A “voice of the customer” community

 

So if you’re running a Voice of the Customer program, or contemplating one – good on you! And I’m going to step up here and say for your own sake, based on my experience; consider making a brand owned community the main solution for your project.

 

Photo by Samuel Zeller on Unsplash

ALSO READ…

The first rule of building communities: Forget about the technology

The biggest, most common mistake made at the beginning of many community-building journeys is to waste time asking “which community platform should I choose?” Why? For this simple reason: The success of your community depends on things that have nothing to...

Tomorrow’s customer experience requires a reboot of business purpose…now

If I owned a time machine and could zoom back to the beginning of the nineteenth century, I would love to ask an industrialist to join me at the Forrester CX Europe Conference which took place this week. There would be a great deal that would bewilder my nineteenth...

Making the Standing on Giants Negroni

The Summer maybe be over, but there is no reason not to wack up the heating, slip on some light clothes, put a mellow playlist on Spotify and pretend that it's not grey or raining outside.  What better drink to capture the August vibe than Standing on Giant's twist on...

Your (grand)parents might enjoy a community

When we think about being digital, it can be easy to think it’s a young person’s game. This stems from many people associating digital expertise with a detailed understanding of the technology. This is a mistake. At Standing on Giants we see scores of older people...

Branded communities – is the fashion industry missing a trick?

Many people love fashion. They love reading about it, talking about it and finding a unique look. Think of that creative person you know who always seems to find great combinations of clothes… who scours shops to find items with a slight edge and manages to pull off...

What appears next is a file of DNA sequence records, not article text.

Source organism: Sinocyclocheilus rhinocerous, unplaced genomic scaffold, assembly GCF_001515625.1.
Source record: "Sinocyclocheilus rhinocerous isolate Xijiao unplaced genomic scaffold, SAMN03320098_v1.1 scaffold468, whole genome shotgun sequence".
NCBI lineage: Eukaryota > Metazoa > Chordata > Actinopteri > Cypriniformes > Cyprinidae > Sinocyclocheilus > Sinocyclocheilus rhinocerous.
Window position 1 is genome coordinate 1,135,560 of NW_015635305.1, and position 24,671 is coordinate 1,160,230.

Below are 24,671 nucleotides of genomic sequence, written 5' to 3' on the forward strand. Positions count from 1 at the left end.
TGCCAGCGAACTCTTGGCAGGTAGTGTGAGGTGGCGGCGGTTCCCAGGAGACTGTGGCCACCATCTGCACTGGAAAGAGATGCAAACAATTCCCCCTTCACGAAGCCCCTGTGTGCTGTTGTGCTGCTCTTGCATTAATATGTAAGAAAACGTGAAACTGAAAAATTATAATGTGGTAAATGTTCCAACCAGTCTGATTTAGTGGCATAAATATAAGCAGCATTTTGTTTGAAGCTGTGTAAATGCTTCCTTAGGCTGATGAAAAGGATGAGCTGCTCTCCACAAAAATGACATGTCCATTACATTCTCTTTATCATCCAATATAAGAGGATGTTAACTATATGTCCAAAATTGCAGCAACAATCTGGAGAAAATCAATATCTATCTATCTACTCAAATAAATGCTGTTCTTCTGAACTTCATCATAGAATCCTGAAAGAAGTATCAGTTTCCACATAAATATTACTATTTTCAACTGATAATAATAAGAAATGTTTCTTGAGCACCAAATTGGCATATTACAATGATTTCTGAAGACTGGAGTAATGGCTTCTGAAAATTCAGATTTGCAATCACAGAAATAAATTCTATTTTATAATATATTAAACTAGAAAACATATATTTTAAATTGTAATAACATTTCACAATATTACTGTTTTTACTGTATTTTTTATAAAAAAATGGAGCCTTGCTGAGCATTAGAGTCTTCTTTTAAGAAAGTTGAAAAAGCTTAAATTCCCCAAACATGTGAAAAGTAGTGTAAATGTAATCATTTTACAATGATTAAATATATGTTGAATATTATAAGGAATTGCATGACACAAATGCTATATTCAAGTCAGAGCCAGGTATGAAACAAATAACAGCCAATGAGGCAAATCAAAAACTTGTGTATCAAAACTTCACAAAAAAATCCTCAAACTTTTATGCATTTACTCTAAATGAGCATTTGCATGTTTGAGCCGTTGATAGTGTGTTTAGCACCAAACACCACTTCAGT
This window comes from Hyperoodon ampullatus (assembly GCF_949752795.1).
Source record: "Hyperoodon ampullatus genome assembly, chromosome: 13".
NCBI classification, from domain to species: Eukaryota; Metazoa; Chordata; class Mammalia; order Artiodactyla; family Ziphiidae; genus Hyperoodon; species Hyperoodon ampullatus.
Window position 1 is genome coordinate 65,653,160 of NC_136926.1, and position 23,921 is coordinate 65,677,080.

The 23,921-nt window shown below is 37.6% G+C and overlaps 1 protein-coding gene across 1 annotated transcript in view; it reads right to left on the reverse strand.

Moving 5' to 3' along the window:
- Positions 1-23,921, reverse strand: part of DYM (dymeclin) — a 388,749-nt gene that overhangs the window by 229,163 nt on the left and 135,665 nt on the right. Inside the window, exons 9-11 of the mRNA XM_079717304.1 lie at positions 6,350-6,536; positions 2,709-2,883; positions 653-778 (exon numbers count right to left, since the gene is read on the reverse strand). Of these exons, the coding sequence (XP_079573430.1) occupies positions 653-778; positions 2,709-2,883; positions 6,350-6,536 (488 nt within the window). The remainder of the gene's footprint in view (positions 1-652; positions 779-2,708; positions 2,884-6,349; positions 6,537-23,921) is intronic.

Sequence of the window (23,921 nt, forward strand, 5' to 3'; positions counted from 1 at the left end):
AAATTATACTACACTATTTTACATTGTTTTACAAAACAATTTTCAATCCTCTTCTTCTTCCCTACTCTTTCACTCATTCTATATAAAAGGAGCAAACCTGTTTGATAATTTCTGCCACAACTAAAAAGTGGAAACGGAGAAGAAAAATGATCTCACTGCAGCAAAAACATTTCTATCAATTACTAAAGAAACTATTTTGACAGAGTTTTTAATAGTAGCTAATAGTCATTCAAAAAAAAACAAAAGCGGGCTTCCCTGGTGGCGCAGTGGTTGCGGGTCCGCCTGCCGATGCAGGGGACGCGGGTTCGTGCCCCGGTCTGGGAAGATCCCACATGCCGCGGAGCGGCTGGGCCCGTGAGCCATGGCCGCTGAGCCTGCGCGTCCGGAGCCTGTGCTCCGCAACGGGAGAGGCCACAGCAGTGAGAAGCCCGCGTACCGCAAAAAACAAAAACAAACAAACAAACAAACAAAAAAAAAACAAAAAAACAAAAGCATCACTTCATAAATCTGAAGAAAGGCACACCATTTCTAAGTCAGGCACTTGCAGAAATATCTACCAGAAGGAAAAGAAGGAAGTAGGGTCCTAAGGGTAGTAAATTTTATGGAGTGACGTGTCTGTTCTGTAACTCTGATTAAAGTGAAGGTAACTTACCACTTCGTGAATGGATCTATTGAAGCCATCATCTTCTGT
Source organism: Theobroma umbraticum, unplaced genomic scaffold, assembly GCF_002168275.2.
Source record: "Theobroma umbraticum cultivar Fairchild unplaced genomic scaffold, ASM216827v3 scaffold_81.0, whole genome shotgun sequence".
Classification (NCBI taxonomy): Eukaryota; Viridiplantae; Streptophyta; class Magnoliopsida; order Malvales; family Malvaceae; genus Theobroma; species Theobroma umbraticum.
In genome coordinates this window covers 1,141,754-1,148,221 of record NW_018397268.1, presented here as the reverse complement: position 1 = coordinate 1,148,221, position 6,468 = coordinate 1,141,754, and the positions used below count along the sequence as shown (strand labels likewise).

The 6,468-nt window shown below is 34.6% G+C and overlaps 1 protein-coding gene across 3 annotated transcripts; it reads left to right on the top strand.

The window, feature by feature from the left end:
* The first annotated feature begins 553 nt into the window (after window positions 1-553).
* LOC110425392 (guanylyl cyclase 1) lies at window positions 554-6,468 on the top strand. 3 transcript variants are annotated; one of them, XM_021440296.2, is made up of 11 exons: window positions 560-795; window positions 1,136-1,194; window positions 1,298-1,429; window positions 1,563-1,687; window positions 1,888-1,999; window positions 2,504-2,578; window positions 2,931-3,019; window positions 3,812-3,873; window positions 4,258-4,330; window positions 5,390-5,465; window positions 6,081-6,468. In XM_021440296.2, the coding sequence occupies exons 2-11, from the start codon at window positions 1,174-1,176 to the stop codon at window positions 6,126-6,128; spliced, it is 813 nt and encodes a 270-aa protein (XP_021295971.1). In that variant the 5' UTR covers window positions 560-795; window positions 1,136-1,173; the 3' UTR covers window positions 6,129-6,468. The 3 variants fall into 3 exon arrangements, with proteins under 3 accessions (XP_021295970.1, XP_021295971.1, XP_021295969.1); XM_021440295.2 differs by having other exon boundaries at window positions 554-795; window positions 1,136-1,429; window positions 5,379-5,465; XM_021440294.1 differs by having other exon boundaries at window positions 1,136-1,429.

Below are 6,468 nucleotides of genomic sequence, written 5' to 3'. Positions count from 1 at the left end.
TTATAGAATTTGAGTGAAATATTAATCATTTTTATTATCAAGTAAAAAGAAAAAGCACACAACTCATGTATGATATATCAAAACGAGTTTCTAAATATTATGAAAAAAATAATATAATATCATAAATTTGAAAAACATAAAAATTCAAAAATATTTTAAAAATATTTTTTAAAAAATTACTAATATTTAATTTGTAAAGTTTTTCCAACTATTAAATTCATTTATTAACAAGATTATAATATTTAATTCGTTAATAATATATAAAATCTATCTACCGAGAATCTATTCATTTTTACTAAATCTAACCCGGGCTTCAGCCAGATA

8 Common Community Management Mistakes To Avoid

Since I know myself as a Community Manager, and from research on past decades of the profession, I see many discussions about our roles and how easy it is to mix our professional and personal lives into one big thing. Some companies and colleagues even brag that they...

CMX Summit 2017 – My top five insights

I am still buzzing after last month’s CMX Summit in Los Angeles - the experience was exhilarating and full of positive energy.  My greatest memory of the event was the scavenger hunt, but I can leave that for another blog post! Instead, I’ll give you my top 5...

Job Vacancy: Pre Sales/Research support to New Business Sales

Applications close: 5 October 2017   We’re growing and we want you to join Standing on Giants! This role requires someone who cares deeply and can view the world from the client’s perspective. Not only will you be researching and identify business opportunities,...

Managing the customer experience – it’s the little things

To kick off 2018, Standing on Giants is sponsoring the Customer Experience Management in Telecoms Global Summit. This is exciting for us, because the event focuses precisely on what we love most – great customer experiences! Companies approaching Standing on Giants...

How a branded community would have saved Paperchase from a Twitterstorm

Paperchase recently found themselves where no brand wants to be – at the heart of a Twitterstorm. Social media users were quick to express their dismay when the company placed a promotion in the Daily Mail. Paperchase soon withdrew the promotion, apologising and...

ABOUT THE AUTHOR

Robbie Hearn

Robbie Hearn

Founder

Robbie lives and breathes customer experience. A calm business and community integrator, he unlocks the potential of customers by weaving them into processes of each company